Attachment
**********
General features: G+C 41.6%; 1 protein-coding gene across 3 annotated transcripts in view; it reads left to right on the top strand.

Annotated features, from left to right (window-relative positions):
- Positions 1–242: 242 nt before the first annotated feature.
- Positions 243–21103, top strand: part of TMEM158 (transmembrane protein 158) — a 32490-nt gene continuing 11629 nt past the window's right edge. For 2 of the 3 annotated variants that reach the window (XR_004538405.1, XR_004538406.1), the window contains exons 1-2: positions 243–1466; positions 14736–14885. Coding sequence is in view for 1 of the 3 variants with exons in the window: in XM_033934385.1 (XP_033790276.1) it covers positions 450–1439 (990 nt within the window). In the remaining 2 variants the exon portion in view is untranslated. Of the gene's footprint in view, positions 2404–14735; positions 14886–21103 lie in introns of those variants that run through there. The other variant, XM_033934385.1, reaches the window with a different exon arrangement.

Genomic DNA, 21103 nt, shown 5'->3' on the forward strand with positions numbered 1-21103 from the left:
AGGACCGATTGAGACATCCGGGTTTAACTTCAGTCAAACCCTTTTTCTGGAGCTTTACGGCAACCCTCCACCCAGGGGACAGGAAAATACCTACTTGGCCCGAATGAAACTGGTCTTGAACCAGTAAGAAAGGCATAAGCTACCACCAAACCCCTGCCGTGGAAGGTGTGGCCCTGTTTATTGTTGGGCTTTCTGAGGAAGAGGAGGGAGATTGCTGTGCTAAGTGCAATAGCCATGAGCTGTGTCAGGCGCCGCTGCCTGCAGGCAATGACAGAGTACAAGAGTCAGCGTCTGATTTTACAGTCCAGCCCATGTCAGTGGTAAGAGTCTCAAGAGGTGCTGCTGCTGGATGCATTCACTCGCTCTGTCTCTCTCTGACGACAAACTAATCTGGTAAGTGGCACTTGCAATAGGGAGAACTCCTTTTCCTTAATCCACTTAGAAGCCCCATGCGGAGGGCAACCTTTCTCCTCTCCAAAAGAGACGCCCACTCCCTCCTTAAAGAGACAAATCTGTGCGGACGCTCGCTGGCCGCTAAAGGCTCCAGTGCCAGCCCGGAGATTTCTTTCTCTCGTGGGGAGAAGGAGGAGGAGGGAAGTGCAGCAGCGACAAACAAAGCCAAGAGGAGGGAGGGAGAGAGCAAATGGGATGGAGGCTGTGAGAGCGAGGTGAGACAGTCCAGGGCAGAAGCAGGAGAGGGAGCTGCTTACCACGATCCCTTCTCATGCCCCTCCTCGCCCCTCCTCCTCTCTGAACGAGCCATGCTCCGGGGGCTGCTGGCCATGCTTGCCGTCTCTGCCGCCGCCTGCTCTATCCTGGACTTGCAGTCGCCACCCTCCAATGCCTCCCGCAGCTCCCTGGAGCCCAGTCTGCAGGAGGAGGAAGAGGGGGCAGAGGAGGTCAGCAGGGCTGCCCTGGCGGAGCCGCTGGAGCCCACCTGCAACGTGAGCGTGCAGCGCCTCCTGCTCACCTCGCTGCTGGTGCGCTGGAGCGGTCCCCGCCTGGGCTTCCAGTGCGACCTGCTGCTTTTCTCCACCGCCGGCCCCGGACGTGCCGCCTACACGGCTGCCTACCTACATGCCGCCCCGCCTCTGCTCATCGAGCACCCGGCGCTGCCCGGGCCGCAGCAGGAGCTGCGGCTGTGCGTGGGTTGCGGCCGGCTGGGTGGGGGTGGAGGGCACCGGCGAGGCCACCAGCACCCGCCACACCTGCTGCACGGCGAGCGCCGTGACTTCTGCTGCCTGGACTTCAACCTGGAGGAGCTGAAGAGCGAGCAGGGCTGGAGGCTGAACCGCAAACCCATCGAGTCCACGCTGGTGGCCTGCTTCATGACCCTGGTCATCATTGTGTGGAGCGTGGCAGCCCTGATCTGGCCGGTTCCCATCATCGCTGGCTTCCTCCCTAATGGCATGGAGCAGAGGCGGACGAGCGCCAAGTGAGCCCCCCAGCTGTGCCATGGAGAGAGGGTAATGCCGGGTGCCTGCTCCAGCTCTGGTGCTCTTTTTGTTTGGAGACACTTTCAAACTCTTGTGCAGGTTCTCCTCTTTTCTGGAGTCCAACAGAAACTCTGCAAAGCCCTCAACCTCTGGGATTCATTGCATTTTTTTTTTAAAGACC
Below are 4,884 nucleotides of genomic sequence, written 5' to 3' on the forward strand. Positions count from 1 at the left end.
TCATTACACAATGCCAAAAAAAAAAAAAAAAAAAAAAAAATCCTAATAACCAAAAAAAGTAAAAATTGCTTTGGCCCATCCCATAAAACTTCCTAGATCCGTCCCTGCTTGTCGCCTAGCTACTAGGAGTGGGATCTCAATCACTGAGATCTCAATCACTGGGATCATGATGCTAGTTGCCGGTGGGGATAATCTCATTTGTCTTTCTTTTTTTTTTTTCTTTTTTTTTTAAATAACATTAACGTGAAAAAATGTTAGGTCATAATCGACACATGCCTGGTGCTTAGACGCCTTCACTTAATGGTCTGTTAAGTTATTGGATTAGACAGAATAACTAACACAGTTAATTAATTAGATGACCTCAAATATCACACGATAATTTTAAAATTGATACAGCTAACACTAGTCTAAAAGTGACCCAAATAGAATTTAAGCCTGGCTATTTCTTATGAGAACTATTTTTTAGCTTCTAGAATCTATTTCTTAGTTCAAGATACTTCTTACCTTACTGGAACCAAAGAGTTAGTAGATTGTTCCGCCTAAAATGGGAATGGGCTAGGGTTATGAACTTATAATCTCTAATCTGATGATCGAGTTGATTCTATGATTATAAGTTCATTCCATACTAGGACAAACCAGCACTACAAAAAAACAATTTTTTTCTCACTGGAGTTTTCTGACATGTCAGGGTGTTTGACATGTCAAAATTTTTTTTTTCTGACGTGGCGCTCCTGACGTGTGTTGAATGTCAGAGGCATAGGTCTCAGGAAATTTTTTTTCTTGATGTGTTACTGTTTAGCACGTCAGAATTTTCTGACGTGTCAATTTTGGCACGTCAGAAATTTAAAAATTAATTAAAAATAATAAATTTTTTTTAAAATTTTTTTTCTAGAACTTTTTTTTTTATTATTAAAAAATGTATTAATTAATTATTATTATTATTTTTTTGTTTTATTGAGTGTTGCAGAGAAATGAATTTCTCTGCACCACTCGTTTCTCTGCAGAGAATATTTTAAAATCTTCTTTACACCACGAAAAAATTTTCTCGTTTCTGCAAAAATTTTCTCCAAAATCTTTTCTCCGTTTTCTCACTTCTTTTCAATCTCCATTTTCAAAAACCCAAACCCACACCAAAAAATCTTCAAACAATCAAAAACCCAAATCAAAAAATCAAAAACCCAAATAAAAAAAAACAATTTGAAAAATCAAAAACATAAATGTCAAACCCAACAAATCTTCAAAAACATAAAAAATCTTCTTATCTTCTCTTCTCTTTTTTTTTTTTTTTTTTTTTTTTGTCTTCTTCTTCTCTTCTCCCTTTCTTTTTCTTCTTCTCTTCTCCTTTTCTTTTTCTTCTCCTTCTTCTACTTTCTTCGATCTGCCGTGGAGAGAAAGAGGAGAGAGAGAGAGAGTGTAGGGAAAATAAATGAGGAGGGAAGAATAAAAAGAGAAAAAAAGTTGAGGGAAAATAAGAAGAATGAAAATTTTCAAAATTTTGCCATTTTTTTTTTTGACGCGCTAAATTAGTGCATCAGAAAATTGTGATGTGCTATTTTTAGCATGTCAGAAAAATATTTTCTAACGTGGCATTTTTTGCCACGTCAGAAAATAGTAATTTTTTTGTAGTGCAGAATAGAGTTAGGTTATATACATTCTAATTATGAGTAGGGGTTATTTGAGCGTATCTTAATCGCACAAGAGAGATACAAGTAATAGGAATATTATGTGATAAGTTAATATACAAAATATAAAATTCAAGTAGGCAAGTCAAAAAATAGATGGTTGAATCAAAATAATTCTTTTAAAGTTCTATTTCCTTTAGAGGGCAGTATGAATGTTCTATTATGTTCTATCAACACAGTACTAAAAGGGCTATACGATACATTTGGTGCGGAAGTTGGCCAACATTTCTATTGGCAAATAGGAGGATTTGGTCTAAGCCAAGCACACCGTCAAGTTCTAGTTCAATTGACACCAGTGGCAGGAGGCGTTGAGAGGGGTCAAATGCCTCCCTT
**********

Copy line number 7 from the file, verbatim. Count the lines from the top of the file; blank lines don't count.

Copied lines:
Below are 4,884 nucleotides of genomic sequence, written 5' to 3' on the forward strand. Positions count from 1 at the left end.